14-Jul-2010 -- Joint Australia/Canada ATV Mission to claim confluence.
Having spent the best part of a week slowly moving south through the Great Sandy, We had negotiated our way to the amazing Dragon Tree Soak conservation area and the two oasis of Dragon Tree and Elizabeth Soaks. We had to cross a further 80 km of dunes to reach the remnants of the Anna Plains Track, an access road for the original mineral exploration in the Great Sandy in the 1970's. It is no more than a green thicket of shrubs these days but by the 13th we had pushed our way to within 60km of the confluence and were camping in a low rocky range preparing for our quad journey the next day.
The 14th saw us packed and away at 0830 having 20 km to complete to our jumping off point for the confluence chase. The track was again over grown in may places, the flora ripping down the side of the vehicle. At the 20 km mark, the track took a turn to the north so we ducked off into the bush and parked behind the first dune preparing the quads for the arduous trip south west..
On heading off, we stumbled across an unmarked cut line almost immediately. It was heading to the south west, the same direction as our destination so an unexpected bonus. It was very overgrown in places, particularly in the flat soak areas between many of the dunes. These were thick with growth making progress difficult at times. Thankfully, it was usually possible to pick up the cut through the dune top on the distant dune and thus aim for that. We found some water in soaks and claypans and more than a few camels haunting the area. It was apparent that the camels have used the old cut line as a thoroughfare. After the first 6 or so kilometres the soaks disappeared to be replaced by normal dunes and swales. The blow outs and bowls on the dune tops were very impressive.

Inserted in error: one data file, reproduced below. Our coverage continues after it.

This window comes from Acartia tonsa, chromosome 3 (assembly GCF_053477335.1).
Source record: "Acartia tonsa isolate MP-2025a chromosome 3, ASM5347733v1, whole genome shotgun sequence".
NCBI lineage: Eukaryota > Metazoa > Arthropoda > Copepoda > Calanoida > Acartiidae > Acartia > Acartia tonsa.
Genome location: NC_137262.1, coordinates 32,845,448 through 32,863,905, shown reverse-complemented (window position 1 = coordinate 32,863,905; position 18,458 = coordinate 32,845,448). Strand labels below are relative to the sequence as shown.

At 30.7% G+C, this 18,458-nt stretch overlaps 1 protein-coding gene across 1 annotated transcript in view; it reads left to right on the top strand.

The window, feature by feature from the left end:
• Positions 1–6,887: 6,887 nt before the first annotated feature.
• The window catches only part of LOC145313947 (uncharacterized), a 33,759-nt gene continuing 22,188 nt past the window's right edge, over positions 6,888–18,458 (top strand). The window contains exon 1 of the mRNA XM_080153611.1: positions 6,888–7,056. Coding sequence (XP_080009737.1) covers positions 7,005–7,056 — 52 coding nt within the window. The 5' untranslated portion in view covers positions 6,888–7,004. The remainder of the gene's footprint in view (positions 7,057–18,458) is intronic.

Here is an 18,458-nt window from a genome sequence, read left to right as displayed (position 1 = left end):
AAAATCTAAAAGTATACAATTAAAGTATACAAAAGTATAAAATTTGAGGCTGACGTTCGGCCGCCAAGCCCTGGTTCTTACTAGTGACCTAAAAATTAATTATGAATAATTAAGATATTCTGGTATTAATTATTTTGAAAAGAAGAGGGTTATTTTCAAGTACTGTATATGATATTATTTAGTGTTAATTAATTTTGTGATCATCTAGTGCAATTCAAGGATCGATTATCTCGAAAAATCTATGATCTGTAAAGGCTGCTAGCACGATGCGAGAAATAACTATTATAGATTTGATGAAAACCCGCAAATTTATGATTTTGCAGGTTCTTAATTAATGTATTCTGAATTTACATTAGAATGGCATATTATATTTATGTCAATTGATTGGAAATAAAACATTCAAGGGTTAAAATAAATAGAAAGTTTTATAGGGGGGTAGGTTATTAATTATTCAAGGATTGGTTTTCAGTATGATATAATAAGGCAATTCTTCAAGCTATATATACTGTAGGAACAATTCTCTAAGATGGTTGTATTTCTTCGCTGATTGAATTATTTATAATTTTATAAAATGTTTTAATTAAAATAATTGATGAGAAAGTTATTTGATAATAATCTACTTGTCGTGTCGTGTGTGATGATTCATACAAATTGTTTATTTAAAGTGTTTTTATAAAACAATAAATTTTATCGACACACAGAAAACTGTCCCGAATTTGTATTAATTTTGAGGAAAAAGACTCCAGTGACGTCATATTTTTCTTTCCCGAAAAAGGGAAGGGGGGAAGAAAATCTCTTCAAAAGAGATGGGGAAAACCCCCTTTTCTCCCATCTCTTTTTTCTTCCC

At 15 km we lost the cut line and headed the last 8km cross country and rough country it was too. Spinifex central and very rough. Some of the drop offs the dune tops were precipitous causing a bit of thigh squeezing from the quad passengers. We reached the confluence just on 12 noon. It was situated mid way in a swale between two dunes. Of course there was the obligatory photo shoot but the confluence shuffle was very light on this year as a week in the saddle had taken its toll on us all. The comfort was that 20-122 was ours.
Coordinator's Note: These lands are unassigned crown lands and as such there is no permission needed to access the area in which the confluence sits. The land is not subject to lease or native title or form part of any Aboriginal Land Trust (including Part III Reserved Lands). The access route though is on private property, please don't attempt a visit without getting permission first.